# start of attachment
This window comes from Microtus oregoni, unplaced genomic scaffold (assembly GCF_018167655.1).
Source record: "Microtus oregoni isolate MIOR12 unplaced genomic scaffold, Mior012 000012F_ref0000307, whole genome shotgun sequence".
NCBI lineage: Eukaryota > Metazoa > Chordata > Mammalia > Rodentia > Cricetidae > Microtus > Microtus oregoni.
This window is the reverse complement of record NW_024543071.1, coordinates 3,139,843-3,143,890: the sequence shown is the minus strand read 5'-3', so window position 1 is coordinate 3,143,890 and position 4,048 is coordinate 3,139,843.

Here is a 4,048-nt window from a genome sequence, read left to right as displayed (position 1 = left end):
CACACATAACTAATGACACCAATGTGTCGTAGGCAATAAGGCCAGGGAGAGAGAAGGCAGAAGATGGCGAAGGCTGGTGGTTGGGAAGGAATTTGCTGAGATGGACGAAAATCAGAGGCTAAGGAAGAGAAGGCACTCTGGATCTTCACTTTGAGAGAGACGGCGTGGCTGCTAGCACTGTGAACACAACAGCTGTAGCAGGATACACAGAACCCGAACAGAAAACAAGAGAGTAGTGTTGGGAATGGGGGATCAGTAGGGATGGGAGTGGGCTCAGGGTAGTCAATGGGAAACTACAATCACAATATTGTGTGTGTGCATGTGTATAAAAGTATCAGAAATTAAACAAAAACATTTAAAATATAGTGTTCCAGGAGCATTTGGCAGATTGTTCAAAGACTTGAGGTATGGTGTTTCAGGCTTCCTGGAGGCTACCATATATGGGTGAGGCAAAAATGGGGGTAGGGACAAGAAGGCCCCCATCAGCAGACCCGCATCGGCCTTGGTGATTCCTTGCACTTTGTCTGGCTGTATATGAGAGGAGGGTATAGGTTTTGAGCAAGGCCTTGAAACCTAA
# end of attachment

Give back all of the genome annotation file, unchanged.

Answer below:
This window comes from Microtus oregoni, unplaced genomic scaffold (assembly GCF_018167655.1).
Source record: "Microtus oregoni isolate MIOR12 unplaced genomic scaffold, Mior012 000012F_ref0000307, whole genome shotgun sequence".
NCBI lineage: Eukaryota > Metazoa > Chordata > Mammalia > Rodentia > Cricetidae > Microtus > Microtus oregoni.
This window is the reverse complement of record NW_024543071.1, coordinates 3,139,843-3,143,890: the sequence shown is the minus strand read 5'-3', so window position 1 is coordinate 3,143,890 and position 4,048 is coordinate 3,139,843.

Here is a 4,048-nt window from a genome sequence, read left to right as displayed (position 1 = left end):
CACACATAACTAATGACACCAATGTGTCGTAGGCAATAAGGCCAGGGAGAGAGAAGGCAGAAGATGGCGAAGGCTGGTGGTTGGGAAGGAATTTGCTGAGATGGACGAAAATCAGAGGCTAAGGAAGAGAAGGCACTCTGGATCTTCACTTTGAGAGAGACGGCGTGGCTGCTAGCACTGTGAACACAACAGCTGTAGCAGGATACACAGAACCCGAACAGAAAACAAGAGAGTAGTGTTGGGAATGGGGGATCAGTAGGGATGGGAGTGGGCTCAGGGTAGTCAATGGGAAACTACAATCACAATATTGTGTGTGTGCATGTGTATAAAAGTATCAGAAATTAAACAAAAACATTTAAAATATAGTGTTCCAGGAGCATTTGGCAGATTGTTCAAAGACTTGAGGTATGGTGTTTCAGGCTTCCTGGAGGCTACCATATATGGGTGAGGCAAAAATGGGGGTAGGGACAAGAAGGCCCCCATCAGCAGACCCGCATCGGCCTTGGTGATTCCTTGCACTTTGTCTGGCTGTATATGAGAGGAGGGTATAGGTTTTGAGCAAGGCCTTGAAACCTAA